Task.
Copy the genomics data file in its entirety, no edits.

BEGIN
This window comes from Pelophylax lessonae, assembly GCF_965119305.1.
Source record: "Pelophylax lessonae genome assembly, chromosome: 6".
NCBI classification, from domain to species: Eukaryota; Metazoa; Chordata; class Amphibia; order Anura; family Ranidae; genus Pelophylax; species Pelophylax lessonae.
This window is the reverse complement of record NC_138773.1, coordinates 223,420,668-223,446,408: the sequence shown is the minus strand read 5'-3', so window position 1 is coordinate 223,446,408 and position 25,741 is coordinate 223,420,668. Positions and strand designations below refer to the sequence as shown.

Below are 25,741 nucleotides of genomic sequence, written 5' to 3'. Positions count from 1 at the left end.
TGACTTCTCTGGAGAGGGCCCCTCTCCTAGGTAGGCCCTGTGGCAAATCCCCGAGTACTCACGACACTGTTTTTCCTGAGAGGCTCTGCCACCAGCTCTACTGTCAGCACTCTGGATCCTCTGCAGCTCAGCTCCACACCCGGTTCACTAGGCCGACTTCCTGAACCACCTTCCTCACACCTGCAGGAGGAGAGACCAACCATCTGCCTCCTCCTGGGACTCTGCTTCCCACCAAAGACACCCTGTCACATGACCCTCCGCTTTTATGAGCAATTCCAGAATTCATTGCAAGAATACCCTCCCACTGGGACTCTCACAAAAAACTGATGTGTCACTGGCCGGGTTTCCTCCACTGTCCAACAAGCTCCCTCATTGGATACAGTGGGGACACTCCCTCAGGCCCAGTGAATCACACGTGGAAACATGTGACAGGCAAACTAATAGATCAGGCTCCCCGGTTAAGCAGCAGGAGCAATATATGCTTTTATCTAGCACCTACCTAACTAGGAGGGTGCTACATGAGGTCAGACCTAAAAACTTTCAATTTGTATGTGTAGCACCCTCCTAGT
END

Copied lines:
This window comes from Pelophylax lessonae, assembly GCF_965119305.1.
Source record: "Pelophylax lessonae genome assembly, chromosome: 6".
NCBI classification, from domain to species: Eukaryota; Metazoa; Chordata; class Amphibia; order Anura; family Ranidae; genus Pelophylax; species Pelophylax lessonae.
This window is the reverse complement of record NC_138773.1, coordinates 223,420,668-223,446,408: the sequence shown is the minus strand read 5'-3', so window position 1 is coordinate 223,446,408 and position 25,741 is coordinate 223,420,668. Positions and strand designations below refer to the sequence as shown.

Below are 25,741 nucleotides of genomic sequence, written 5' to 3'. Positions count from 1 at the left end.
TGACTTCTCTGGAGAGGGCCCCTCTCCTAGGTAGGCCCTGTGGCAAATCCCCGAGTACTCACGACACTGTTTTTCCTGAGAGGCTCTGCCACCAGCTCTACTGTCAGCACTCTGGATCCTCTGCAGCTCAGCTCCACACCCGGTTCACTAGGCCGACTTCCTGAACCACCTTCCTCACACCTGCAGGAGGAGAGACCAACCATCTGCCTCCTCCTGGGACTCTGCTTCCCACCAAAGACACCCTGTCACATGACCCTCCGCTTTTATGAGCAATTCCAGAATTCATTGCAAGAATACCCTCCCACTGGGACTCTCACAAAAAACTGATGTGTCACTGGCCGGGTTTCCTCCACTGTCCAACAAGCTCCCTCATTGGATACAGTGGGGACACTCCCTCAGGCCCAGTGAATCACACGTGGAAACATGTGACAGGCAAACTAATAGATCAGGCTCCCCGGTTAAGCAGCAGGAGCAATATATGCTTTTATCTAGCACCTACCTAACTAGGAGGGTGCTACATGAGGTCAGACCTAAAAACTTTCAATTTGTATGTGTAGCACCCTCCTAGT